Friday, 10 December 2010

Wikileaks, Assange, Insurance, US Cables, Anonymous, LOIC and all that jazz.

There are so many aspects to this story, it's very difficult to know where to start.

First, it was clear that once Julian Assange got his hands on the leaked cables, it was only a matter of time before some or all of them were released. The nature of many of the released cables is pretty tedious to be honest and I suspect that a number of them have been 'over-marked' that is to say, have been afforded a protective marking above the marking that they actually warrant but it's not my call. There are some leaked cables that are significant and whoever Assange has employed to vet/ redact them may be working to a different agenda.

Second, the issue of the 'insurance' file and Assange. It is clear that the huge insurance file could be the complete collection of cables, perhaps we'll never know as, if Assange releases the password for it, there will be absolutely nothing left for him to bargain with therefore he is only likely to release the password if he has nothing left to lose.
Regarding the accusations levelled against him in Sweden, we should always take the attitude of 'innocent until proven guilty', even if sexual crimes are seen as the most distasteful. It is possible he is guilty, it is possible that the accusations have been made in an attempt to discredit him. The timing would seem to suggest the latter or it could be a coincidence. Certainly the initial prosecutor in Sweden felt as though there was no case to answer.

Regarding Anonymous and their attempts to avenge Assange. From what I've seen of Anonymous, it is rare for them to be so united behind one cause. They also seem to be garnering support from other sections of society. Historically, Anonymous has a pretty short attention span and I would not expect their assault to run and run but if the momentum thay have gathered can continue it is possible that a sustained campaign could be achieved.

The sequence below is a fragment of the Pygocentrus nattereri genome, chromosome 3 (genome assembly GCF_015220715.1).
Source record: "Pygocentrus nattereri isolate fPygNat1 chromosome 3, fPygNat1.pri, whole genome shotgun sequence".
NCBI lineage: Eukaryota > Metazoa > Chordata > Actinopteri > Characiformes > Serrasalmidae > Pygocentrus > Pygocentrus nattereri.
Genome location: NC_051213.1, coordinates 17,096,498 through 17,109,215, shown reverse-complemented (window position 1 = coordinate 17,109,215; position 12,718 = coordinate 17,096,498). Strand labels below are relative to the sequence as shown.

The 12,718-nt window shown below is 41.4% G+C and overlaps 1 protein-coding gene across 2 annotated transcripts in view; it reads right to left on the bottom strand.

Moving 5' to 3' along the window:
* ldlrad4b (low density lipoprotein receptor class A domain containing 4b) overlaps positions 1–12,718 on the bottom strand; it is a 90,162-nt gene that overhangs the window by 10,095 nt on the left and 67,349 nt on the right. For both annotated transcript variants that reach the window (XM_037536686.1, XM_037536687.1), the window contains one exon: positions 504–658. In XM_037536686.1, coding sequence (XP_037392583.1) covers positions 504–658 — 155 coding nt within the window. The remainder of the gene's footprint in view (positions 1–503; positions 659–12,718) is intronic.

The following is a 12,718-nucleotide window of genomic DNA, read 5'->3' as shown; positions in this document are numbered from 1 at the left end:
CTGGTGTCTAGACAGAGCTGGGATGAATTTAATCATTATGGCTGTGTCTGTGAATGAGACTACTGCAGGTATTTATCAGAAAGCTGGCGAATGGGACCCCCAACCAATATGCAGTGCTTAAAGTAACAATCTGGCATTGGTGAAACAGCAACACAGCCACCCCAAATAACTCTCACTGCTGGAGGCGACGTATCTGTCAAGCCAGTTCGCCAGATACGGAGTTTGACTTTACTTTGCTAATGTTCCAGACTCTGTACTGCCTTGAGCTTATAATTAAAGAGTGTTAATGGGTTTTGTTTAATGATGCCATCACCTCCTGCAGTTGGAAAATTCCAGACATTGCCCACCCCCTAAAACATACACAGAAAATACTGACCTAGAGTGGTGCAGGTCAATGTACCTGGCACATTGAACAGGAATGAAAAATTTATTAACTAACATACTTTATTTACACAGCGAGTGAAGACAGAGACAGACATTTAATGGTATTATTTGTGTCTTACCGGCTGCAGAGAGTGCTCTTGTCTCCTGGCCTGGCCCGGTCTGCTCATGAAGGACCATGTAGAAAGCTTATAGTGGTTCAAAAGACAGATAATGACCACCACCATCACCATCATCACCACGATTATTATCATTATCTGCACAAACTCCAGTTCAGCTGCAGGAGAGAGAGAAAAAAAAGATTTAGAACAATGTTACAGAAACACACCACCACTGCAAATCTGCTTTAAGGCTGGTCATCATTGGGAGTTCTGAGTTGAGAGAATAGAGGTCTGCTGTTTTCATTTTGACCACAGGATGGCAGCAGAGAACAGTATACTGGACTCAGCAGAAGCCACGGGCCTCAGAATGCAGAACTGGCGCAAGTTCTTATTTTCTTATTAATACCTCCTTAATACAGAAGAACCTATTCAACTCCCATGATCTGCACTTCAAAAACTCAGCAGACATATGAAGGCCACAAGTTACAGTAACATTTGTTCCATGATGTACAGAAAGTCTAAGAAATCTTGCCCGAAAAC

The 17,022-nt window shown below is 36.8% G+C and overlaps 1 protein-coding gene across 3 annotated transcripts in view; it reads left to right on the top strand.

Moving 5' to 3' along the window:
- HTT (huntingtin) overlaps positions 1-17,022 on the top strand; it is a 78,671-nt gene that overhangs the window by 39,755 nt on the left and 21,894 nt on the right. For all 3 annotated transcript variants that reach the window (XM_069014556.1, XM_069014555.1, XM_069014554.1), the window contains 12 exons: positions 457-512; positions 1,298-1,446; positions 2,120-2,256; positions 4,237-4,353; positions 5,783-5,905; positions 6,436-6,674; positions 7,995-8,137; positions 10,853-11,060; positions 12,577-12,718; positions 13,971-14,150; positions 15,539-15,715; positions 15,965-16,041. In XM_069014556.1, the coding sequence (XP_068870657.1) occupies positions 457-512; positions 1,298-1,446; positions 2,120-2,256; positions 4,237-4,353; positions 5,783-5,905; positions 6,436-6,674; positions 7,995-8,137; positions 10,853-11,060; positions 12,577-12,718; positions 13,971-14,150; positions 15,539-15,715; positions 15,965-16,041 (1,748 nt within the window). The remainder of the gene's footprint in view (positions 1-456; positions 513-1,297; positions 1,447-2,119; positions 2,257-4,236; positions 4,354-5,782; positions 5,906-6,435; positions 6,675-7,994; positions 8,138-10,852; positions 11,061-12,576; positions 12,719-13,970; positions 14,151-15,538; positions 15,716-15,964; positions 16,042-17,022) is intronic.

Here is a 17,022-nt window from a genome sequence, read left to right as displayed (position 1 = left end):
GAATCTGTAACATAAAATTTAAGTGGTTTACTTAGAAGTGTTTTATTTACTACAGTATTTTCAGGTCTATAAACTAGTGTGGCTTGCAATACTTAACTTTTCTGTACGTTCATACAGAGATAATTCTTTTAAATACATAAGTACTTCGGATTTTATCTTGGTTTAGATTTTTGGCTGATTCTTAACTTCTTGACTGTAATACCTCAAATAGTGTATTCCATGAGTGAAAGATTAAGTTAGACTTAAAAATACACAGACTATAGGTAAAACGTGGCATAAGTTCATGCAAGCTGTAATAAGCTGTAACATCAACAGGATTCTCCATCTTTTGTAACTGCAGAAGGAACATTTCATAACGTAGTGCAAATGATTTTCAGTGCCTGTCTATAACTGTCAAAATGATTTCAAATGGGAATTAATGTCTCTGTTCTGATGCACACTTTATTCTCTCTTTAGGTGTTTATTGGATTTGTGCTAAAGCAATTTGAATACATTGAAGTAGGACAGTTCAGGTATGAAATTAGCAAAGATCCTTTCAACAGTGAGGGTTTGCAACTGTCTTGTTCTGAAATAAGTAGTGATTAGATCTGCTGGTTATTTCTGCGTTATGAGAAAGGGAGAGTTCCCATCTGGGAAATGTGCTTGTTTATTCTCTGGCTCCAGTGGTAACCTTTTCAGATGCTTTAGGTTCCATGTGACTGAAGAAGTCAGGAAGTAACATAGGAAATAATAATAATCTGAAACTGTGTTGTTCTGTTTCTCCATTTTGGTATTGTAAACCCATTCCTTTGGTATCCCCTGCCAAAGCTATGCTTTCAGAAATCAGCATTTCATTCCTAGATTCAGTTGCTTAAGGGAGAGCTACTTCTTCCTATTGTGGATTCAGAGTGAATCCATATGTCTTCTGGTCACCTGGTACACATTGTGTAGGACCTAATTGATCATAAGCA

The LOIC. I'll admit, I've not submitted the code to any analysis, I do have some concerns though. A malware developer is a malware developer. It is entirely possible that anyone putting together the LOIC code could have included an update function that could change the nature of the tool entirely. While the LOIC will only be attacking anti-Wikileaks targets at the moment, it could trivially be modified for the operators to target sites for blackmail purposes or to install additional trojan software onto the host computer to assist in the collection of personal details, banking details, passwords, etc. The bottom line is, the LOIC has not come from a 'trusted' source and therefore there is no recourse to the developers if it starts acting in a manner that was not advertised. If you're tempted to download and run the software, please bear this in mind. You might also find that your actions would be considered illegal. IANAL.

Finally, a quick word about the 'need to know' There has been some discussion concerning the need to know and if it would be considered illegal to view the wikileaks cables. I would suggest that if you are working in Government, it would be beneficial to discover what has been released. I'm sure the Intelligence community is reviewing the cables but I am less confident that they will pass on the relevant information to other Government departments.

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